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When John and Becky Rine have their baby in August, they will begin to practice what they learned from their parents about child-rearing.

"I think it's really important to make sure that your kids know you love them and that you're there for them," says Rine, 28. That is the lesson he learned from his parents, Chuck and Susan, who live in Dade City.

John and Becky expect their first child in August. Becky, 24, is a teacher at Pasco Elementary. Though they intend to surround their baby with love, they also want to impress strong values on their child.

John says he plans to teach his offspring "the importance of working hard for what you get and that things don't always come easily."

He was valedictorian of his Pasco High class; his brother Jay, 27, graduated 20th. Now, John is a labor lawyer at Alley and Alley/Ford & Harrison in Tampa after a stint with the Pasco public defender's office; Jay is a corporate pig farmer in Rocky Mount, N.C.

Chuck and Susan, both 50, are veteran educators. They expected their sons to be on their best behavior at school and to bring home good grades.

Occasionally, that didn't happen.

"John got spanked the first week of kindergarten," Susan says, recounting the story with relish. Her elder son wanted to go home where he wouldn't have to share things with the other kids; back then teachers and principals spanked youngsters who misbehaved.

Chuck, Susan, John and Becky laugh at the tale. A sense of humor, they agree, comes in handy when raising children.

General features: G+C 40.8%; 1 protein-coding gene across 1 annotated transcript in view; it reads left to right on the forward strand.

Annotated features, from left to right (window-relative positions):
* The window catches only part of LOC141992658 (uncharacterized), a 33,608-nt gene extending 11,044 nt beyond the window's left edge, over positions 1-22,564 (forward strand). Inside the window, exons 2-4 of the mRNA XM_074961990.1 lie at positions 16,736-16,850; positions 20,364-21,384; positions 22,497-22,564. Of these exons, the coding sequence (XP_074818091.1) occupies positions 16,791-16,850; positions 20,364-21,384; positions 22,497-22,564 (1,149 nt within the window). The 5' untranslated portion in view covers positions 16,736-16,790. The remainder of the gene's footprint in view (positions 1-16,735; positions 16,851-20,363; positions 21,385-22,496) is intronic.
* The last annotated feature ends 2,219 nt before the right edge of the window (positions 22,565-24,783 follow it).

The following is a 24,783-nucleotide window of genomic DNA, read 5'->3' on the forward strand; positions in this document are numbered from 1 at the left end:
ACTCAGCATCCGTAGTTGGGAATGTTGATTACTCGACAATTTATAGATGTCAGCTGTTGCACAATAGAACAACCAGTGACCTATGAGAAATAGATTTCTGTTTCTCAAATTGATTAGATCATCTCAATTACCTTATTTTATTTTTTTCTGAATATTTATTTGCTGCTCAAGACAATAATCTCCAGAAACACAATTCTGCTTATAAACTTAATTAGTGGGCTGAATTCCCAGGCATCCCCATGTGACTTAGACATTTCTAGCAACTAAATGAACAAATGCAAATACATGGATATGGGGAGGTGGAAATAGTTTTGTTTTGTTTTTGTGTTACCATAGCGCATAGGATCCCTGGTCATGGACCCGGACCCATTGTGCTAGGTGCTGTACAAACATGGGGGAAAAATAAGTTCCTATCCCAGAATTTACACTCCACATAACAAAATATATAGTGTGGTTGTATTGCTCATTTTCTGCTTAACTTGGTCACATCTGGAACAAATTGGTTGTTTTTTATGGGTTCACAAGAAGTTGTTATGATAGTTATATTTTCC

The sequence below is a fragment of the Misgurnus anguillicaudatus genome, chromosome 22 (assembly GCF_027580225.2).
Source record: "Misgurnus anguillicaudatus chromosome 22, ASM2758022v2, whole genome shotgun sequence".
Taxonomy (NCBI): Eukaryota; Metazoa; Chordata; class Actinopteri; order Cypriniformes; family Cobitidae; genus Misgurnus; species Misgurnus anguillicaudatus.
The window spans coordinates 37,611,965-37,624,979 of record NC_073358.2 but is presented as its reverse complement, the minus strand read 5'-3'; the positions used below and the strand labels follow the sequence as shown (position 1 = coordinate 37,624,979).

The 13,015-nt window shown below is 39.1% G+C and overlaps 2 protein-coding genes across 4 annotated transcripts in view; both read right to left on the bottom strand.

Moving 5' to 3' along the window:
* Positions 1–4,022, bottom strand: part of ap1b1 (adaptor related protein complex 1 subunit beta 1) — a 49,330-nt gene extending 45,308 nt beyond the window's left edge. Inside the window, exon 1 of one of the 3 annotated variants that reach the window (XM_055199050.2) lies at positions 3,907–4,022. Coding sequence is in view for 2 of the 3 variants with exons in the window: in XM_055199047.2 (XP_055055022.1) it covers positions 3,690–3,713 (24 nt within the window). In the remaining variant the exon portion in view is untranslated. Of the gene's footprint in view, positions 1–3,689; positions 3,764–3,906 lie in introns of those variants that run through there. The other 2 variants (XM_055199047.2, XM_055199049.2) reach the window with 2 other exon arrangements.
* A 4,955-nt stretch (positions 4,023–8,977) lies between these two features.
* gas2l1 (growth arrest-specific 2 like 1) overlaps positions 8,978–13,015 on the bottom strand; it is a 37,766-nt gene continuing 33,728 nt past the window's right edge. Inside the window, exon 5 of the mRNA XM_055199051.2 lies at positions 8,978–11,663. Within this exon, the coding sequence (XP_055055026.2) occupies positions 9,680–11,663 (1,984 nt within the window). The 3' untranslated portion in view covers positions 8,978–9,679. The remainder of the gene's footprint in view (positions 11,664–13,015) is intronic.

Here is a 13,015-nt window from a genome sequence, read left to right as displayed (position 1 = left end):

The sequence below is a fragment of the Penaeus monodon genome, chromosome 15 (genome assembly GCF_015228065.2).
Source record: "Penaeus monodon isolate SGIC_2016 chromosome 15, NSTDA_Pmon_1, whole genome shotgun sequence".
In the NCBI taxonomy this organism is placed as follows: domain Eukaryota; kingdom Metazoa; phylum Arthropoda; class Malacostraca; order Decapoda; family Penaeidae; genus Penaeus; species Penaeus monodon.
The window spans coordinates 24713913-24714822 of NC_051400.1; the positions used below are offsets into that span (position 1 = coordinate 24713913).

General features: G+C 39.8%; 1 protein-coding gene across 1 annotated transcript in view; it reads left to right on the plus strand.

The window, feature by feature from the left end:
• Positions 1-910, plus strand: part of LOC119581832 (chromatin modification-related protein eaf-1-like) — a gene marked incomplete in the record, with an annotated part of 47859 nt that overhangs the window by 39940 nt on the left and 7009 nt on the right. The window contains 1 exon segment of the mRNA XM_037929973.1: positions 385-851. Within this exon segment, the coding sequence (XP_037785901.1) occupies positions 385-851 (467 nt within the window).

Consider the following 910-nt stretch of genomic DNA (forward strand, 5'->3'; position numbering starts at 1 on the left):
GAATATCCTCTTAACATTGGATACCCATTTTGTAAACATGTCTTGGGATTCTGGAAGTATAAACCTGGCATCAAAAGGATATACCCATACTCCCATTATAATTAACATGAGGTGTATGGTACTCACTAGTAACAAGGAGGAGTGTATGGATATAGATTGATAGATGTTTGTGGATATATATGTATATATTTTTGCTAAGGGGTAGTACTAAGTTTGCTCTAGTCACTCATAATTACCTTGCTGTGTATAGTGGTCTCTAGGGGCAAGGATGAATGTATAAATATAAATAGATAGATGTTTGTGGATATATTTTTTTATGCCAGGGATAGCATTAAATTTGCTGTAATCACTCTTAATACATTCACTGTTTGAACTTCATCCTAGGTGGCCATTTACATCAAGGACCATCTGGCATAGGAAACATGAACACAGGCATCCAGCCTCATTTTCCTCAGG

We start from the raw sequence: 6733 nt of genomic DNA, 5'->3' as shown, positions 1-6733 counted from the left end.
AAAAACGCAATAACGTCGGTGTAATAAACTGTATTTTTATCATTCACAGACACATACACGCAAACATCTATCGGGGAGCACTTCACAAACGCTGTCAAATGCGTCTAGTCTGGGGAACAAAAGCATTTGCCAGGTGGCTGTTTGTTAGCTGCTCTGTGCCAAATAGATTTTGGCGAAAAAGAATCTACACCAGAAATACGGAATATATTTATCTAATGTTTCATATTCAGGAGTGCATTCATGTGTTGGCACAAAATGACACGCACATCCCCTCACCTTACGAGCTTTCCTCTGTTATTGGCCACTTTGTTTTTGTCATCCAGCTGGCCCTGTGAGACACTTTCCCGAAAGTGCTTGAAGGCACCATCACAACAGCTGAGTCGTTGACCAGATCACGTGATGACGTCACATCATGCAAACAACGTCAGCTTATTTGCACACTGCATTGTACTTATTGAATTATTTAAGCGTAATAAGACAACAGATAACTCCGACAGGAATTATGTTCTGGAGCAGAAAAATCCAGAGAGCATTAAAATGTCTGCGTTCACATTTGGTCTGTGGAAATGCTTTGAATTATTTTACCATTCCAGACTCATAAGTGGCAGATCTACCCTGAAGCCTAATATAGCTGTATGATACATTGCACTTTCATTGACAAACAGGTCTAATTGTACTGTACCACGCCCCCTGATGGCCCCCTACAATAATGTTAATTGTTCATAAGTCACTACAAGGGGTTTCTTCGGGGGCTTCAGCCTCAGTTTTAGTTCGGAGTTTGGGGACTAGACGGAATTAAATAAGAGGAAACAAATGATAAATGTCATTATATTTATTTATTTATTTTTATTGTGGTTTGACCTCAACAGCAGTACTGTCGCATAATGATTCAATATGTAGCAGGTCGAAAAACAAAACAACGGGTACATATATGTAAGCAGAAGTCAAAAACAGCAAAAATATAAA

"I think it's important to instill in (your children) that life doesn't have to be all that serious and that you should have a good sense of humor about it," John says.

Doing things you don't want to do comes with parenting, the Rines say.

For instance, Chuck spent three years coaching soccer, a sport about which he knew little.

"Susan talked me into coaching soccer," he says. "I hated it. At the first coach's meeting, all of the other coaches were asking questions. My only question was how many kids do you put out there at the same time?"

Chuck and Susan say it's also important to be interested in the things your children are interested in.

And, when it comes to tricky situations children get themselves into, they found the best approach was to make their sons work through those themselves.

Susan would tell them, "Yes, this is a difficult situation and I know you're capable of handling it."

"You never do yourselves a favor by bailing your kids out of those kinds of situations," Chuck adds.

Looking back on how she and Chuck raised their sons, Susan says, "I feel pretty satisfied with what we did."